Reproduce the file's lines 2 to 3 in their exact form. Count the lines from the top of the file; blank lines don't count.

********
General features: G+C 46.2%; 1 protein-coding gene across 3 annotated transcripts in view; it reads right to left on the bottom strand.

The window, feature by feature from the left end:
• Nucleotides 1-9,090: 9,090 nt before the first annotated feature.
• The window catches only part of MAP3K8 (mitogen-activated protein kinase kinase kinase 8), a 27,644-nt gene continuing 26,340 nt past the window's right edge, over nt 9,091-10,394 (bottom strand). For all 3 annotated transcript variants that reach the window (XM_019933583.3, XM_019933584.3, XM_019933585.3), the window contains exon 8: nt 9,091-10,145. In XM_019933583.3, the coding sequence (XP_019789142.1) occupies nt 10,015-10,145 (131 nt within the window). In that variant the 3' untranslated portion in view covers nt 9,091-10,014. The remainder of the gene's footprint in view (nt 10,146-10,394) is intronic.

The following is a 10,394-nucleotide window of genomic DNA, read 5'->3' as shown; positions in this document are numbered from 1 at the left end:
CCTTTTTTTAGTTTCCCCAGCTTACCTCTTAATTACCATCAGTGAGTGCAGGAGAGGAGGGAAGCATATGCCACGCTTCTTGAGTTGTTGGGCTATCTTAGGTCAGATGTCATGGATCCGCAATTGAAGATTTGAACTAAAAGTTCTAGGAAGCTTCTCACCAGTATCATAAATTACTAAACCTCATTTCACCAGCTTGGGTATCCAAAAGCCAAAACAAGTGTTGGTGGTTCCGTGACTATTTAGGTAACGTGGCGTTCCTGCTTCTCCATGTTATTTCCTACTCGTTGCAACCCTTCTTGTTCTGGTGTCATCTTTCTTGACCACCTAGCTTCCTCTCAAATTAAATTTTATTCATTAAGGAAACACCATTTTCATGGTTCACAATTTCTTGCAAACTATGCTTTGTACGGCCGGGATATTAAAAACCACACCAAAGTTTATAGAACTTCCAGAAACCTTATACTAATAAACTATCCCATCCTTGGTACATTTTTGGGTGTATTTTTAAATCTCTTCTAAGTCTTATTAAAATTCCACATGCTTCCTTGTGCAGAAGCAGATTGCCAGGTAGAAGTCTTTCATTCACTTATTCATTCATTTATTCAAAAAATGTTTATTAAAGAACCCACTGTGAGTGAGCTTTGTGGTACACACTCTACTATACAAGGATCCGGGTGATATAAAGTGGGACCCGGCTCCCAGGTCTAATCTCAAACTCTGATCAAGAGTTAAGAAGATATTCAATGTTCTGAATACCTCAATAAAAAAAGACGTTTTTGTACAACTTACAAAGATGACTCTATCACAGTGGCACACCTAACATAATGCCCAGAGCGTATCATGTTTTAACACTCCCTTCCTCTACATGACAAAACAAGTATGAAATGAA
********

The window, feature by feature from the left end:
• Nucleotides 1-9,090: 9,090 nt before the first annotated feature.